Experimental stress analysis of model of emergency forebody release device used in deep diving research submarines Alvin, Sea Cliff and Turtle
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Tests were conducted on a full-scale model of the emergency forebody release used in the deep-diving submarines ALVIN, SEA CLIFF and TURTLE. The model was machined from metal to the same dimensional tolerances as the prototype. Resistance strain gages, attached to the model, permitted measurement of forces on component parts of the device. Of primary concern was the bending stress which might be set up in the release operating shaft when the submarine is submerged in an inclined position. Tests were arranged to simulate three possible conditions of loading of the release device at a 30 degree vehicle list angle: case (1) righting moment of inclined forebody resisted by release components only; case (2) righting moment resisted by release with assistance from lower guides; and (3) righting moment resisted by couple set up by release and rubber support ring. Test results show that shaft bending stresses (for ALVIN) are high (200,000 psi) for the case (1) condition, lower (400,000 - 90,000 psi) for case (2) and essentially zero for case (3). The conclusion is that the present forebody release design is adequate for all submarine attitudes encountered in normal operation, provided the vehicle has been assembled so that contact between sphere and rubber ring is assured at all times.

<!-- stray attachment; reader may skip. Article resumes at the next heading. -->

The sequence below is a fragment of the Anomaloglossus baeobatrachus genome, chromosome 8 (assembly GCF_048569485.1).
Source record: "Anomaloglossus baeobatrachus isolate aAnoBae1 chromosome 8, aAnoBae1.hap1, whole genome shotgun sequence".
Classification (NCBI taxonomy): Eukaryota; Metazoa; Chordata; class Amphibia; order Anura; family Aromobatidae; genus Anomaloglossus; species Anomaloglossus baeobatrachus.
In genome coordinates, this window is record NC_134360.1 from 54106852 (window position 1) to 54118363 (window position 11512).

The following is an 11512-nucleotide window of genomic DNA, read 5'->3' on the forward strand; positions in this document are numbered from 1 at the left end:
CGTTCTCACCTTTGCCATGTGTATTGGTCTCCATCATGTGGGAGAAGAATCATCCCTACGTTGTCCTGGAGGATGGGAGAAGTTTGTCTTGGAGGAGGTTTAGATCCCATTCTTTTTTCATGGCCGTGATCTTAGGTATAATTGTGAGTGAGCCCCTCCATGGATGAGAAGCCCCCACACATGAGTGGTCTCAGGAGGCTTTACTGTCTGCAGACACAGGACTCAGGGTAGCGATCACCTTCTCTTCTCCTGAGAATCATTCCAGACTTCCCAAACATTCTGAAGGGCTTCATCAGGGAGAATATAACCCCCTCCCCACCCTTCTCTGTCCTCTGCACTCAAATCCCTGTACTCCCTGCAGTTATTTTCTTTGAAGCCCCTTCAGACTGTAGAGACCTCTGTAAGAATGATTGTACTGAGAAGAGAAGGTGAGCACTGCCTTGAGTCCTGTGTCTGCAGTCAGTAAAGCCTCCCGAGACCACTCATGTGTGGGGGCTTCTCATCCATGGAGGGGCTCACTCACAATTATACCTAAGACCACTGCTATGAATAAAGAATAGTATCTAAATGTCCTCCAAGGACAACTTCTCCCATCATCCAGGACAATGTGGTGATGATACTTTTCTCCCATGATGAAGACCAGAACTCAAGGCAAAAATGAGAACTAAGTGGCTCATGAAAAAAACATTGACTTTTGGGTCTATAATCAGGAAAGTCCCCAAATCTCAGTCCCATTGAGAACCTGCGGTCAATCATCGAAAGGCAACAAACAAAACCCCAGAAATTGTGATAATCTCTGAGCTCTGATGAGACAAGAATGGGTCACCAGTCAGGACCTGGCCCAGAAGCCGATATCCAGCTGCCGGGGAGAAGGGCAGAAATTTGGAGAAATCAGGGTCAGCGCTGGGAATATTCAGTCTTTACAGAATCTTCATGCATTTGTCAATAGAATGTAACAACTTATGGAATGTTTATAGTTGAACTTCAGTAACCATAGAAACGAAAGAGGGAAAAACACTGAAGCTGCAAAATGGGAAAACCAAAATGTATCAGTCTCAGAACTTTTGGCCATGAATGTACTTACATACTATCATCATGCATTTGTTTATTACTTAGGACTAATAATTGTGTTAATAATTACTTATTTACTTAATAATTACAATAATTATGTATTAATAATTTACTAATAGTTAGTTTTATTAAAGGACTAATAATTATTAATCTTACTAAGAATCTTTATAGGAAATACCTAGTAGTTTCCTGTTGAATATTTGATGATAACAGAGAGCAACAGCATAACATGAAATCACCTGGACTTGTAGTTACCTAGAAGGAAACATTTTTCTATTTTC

Originally issued as Reference No. 69-68, series later renamed WHOI-Technical Reports
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